North Carolina guard Joel Berry was with his team in Times Square in New York last week during the ACC Tournament when they saw a familiar image up on a giant video board.
Villanova guard Ryan Arcidiacono dribbles upcourt and shovel passes to teammate Kris Jenkins, who lifts up outside the 3-point arc with the final seconds of the 2016 national championship game ticking down. Over the outstretched left hand of North Carolina forward Isaiah Hicks, Jenkins releases an arcing shot that dives into the basket, banging in off the back rim as time expires. Confetti and streamers fill the air in Houston’s NRG Stadium. The Tar Heels walk off the court in disbelief, 77-74 losers in a most memorable championship.
“You can’t go anywhere without seeing that shot,” said Berry, who defended Arcidiacono up the court. “But I’m glad I see it because it motivates me, and I know it motivates my team as well.”
A play that likely will follow them long after their playing careers end, Villanova’s championship-winning shot has motivated the Tar Heels to write a new ending to their pursuit of this year’s national title. North Carolina, the top seed in the South region, begins NCAA Tournament play against Texas Southern on Friday in Greenville, S.C.
“It’s given us motivation, that’s for sure,” said ACC player of the year Justin Jackson, who was one of three Tar Heels on the floor for that shot who still are with the team. “We want to get back to that point and change the outcome. And we want to get back to that because we had so much fun during that run. We want to get back to that feeling and the way that we played, and if we can do that, that’s something big for us.”
North Carolina is a fierce machine, rated fourth nationally in offensive efficiency (KenPom), 25th in defensive efficiency and third overall. The Tar Heels won the ACC regular-season title at 14-4, an assembly of size, speed and playmaking ability.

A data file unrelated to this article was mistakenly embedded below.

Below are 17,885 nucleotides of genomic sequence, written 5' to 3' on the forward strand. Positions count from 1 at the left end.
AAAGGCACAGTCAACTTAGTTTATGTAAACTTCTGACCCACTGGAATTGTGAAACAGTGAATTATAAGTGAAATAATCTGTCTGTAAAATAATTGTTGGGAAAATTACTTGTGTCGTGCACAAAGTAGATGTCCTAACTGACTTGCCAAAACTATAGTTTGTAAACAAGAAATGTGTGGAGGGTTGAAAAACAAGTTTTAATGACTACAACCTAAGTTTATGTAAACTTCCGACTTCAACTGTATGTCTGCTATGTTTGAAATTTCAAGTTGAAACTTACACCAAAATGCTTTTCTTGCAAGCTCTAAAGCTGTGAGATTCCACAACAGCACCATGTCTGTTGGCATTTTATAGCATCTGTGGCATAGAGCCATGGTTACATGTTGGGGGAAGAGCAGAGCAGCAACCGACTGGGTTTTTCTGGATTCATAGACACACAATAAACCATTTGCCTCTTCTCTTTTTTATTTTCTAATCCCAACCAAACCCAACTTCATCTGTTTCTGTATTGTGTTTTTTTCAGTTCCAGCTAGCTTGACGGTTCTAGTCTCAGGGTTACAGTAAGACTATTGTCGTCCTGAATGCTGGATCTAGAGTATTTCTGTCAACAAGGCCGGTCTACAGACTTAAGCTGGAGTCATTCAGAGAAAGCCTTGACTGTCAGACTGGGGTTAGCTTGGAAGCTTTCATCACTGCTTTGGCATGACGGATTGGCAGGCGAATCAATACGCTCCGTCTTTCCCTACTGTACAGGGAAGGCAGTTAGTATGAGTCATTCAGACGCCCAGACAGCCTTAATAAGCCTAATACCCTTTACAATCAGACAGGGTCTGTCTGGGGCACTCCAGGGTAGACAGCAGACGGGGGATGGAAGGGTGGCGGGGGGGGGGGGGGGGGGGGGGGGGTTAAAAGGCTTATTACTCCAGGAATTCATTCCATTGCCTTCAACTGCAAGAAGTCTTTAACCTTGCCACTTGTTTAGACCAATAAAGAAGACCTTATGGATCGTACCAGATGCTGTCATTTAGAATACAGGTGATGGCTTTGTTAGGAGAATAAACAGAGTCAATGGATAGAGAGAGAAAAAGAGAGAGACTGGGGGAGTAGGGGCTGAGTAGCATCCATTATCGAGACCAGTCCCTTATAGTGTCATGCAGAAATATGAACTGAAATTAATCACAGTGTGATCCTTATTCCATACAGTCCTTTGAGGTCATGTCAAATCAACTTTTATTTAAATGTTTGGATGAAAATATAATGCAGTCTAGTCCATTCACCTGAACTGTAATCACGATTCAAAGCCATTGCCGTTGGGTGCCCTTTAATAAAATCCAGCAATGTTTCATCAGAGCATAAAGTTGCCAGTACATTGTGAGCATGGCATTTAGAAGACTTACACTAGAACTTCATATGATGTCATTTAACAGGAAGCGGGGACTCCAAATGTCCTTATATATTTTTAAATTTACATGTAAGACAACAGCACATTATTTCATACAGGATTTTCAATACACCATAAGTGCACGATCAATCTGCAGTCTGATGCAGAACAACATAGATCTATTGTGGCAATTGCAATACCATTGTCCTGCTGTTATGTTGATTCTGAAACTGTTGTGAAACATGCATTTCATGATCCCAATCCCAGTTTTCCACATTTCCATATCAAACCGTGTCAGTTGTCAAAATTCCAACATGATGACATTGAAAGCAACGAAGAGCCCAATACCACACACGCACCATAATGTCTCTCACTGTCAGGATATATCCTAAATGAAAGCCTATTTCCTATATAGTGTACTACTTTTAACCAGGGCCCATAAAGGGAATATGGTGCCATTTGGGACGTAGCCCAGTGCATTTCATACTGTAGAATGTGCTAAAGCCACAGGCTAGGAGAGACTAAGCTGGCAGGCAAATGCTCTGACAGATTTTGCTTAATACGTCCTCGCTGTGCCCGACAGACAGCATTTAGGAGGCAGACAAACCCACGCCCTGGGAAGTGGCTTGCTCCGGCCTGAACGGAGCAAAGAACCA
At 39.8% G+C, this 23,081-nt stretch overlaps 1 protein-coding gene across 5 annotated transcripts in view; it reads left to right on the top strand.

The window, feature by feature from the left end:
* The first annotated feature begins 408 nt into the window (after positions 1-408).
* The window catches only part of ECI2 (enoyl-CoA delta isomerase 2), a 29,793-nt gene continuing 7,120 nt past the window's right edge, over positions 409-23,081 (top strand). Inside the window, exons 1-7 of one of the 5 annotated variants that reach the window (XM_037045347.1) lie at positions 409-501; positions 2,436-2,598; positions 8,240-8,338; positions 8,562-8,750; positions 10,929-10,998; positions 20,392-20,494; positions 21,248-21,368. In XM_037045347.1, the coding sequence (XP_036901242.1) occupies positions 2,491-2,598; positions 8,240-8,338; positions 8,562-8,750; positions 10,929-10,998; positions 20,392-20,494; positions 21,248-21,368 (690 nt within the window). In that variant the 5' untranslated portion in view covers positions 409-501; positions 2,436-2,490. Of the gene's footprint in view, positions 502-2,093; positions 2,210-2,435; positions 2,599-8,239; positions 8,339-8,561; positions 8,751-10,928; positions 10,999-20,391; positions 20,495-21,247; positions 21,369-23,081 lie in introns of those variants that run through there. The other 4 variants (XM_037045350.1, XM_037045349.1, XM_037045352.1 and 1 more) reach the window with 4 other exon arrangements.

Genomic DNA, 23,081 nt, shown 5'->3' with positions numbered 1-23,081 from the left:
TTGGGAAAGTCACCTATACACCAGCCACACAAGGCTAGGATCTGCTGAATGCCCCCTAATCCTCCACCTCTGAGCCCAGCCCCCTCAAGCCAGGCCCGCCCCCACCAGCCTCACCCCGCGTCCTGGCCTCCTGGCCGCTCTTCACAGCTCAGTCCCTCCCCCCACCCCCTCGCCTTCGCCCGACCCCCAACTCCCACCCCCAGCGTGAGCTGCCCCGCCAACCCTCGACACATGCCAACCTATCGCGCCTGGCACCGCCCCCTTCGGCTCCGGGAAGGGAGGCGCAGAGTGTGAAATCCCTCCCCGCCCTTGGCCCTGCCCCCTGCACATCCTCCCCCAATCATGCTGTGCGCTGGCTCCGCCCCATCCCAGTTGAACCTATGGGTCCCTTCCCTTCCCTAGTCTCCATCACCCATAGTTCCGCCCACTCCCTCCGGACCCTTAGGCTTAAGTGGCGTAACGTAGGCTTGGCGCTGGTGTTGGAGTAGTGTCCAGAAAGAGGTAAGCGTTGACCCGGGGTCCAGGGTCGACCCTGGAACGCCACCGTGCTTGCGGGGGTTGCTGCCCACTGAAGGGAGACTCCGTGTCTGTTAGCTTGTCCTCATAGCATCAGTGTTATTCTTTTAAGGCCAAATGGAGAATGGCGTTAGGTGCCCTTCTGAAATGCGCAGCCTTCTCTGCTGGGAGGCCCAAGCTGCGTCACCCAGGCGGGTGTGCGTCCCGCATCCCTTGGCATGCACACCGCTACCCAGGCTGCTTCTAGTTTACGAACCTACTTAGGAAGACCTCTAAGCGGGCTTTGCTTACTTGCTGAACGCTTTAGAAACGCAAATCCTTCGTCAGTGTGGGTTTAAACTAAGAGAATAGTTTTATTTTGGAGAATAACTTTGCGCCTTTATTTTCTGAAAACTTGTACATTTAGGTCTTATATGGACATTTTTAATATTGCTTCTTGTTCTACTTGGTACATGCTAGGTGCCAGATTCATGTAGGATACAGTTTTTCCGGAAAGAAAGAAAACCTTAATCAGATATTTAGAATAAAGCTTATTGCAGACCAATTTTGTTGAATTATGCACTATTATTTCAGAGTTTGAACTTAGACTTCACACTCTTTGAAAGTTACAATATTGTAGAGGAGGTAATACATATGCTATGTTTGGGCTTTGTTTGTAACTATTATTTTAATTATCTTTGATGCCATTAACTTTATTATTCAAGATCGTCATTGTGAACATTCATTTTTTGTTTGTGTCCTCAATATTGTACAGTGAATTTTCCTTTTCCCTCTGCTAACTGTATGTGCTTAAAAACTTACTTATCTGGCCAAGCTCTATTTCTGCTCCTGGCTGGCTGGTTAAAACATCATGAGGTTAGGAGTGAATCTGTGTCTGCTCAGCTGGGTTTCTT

“It just puts a fire up under me when I go out on the court,” Berry said. “It just gives me this extra little boost.”
The specter of Jenkins’ shot wasn’t enough to drive North Carolina to the ACC title. The Tar Heels gave away a 13-point second-half lead to Duke and lost 93-83 in a semifinal matchup. It revealed again that they’re not invincible. But coach Roy Williams was not distraught. After losing to Duke, Williams said he told the team that of his teams’ eight Final Four trips, six of them lost in the semifinals of their conference tournaments.
“There’s still a lot to play for,” Williams said. “I’m not trying to make anybody mad. Our final goal was not to win the ACC Tournament. Our final goal was to play on the last Monday night and win the game there.”
A particular priority for Williams is defending without fouling. In North Carolina’s seven losses, Tar Heels’ opponents took 6.6 more free throws per game, including an advantage of 19 free throws in Georgia Tech’s win on New Year’s Eve. Duke had the same margin in its ACC Tournament win.
“We just understand that, defensively, we have to be better,” forward Theo Pinson said.
Chances are, the Tar Heels haven’t seen Jenkins’ shot for the last time, particularly if they care to watch the NCAA Tournament this month.
“It’s driven me a lot,” Berry said. “We can blame (last year’s loss) on the shot and say that’s motivation, but just, honestly, I want to be able to reach the potential that this team can get to, and I know our sky is the limit, and we can go as far as we want to take us. If we continue to be better on the defensive end and just realize the little mistakes that we’re making, I think we’ll be good. But every day, that shot motivates me all the time.”
The Tar Heels are aware of it even when they don’t see it. A highlight montage that was played before home games this season included guard Marcus Paige’s double-pumping 3-pointer that tied the score at 74-74 with 4.7 seconds to play, a clutch basket that ultimately became the prelude to Jenkins’ game-winner.
Watching the Paige shot, “we still understand what happened right after that,” Pinson said last week at the ACC Tournament. “I know today, I was thinking like, I want to change that. We want to change that. Look, Marcus’ shot was incredible. We’re not going to try to downgrade it, but we have to have a picture up there where we’re holding a trophy.”